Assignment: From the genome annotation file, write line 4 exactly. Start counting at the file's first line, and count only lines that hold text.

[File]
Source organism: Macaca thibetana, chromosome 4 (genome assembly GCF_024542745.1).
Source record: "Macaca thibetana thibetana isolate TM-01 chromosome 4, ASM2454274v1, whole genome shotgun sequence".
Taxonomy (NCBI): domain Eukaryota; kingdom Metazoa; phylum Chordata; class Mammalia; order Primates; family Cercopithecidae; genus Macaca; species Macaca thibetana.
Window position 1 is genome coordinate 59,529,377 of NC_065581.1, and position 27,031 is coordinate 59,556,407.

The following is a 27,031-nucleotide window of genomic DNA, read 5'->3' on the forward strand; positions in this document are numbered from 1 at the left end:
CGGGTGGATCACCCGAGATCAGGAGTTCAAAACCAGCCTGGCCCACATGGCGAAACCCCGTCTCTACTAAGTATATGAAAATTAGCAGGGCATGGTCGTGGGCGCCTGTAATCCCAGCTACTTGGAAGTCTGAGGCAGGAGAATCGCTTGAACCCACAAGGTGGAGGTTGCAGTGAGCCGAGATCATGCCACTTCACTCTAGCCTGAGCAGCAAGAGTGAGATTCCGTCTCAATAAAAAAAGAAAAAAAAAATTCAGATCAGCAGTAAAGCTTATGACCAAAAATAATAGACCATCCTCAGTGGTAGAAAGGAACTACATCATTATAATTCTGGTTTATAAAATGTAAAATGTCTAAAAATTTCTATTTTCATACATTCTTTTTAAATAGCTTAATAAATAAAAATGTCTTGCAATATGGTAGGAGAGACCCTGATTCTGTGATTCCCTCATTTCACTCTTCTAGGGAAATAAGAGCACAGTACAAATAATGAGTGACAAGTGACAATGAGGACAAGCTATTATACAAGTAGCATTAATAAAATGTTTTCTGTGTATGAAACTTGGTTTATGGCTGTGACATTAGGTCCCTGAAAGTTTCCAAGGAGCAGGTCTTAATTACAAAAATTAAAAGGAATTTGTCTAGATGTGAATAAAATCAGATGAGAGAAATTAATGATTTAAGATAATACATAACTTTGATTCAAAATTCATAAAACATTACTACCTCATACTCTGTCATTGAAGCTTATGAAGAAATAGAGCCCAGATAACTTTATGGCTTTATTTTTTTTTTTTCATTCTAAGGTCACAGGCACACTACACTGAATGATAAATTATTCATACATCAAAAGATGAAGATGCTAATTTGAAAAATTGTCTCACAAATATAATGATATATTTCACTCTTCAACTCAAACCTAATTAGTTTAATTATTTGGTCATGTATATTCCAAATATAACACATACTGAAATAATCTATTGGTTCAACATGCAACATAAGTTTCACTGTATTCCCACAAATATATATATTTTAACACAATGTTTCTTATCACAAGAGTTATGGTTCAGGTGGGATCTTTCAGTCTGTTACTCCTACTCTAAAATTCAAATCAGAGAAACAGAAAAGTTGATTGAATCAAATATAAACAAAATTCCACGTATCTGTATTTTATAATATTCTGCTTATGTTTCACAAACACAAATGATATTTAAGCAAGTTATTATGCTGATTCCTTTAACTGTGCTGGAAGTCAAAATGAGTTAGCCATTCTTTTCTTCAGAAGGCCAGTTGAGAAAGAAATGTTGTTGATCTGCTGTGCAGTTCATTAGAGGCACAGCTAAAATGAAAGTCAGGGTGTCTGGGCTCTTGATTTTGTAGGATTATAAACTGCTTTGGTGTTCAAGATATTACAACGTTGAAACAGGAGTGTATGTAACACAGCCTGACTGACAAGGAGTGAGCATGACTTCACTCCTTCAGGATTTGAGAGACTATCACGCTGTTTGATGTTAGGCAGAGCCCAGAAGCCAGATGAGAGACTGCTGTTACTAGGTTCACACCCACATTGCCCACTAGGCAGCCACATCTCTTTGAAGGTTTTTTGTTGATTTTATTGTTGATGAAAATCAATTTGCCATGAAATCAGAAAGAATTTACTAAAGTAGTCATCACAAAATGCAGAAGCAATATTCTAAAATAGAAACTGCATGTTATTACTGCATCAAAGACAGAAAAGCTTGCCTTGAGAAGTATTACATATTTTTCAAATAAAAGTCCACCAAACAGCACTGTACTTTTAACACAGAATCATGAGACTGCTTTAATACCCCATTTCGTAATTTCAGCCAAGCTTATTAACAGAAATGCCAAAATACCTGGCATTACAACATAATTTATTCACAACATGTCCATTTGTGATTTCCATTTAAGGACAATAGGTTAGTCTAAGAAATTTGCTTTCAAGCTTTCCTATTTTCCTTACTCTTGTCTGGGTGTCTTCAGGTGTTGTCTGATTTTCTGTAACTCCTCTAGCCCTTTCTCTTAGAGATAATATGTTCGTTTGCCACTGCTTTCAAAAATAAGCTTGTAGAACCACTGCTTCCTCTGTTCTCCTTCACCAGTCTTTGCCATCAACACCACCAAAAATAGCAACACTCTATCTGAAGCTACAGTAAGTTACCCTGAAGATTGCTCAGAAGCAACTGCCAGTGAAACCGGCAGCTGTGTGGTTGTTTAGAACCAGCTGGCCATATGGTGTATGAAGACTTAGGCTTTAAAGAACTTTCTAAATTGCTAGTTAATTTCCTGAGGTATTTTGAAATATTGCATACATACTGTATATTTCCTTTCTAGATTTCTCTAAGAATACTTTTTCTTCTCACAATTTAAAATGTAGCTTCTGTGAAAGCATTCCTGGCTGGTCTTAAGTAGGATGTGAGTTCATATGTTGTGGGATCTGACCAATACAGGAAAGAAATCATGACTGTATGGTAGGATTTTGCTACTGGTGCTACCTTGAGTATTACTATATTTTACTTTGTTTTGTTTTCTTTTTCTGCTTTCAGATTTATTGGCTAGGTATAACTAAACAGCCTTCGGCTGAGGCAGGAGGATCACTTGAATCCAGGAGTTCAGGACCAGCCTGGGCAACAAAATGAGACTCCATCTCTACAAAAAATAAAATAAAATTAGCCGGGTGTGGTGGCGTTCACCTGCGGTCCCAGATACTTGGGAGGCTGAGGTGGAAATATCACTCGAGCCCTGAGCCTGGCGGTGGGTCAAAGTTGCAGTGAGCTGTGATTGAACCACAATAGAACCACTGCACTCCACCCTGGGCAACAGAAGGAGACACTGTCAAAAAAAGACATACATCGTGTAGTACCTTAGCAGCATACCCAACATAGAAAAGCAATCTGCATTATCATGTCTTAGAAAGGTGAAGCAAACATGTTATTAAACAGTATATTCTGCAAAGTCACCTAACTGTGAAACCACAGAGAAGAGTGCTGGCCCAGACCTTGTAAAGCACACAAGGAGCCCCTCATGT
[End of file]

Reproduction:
Window position 1 is genome coordinate 59,529,377 of NC_065581.1, and position 27,031 is coordinate 59,556,407.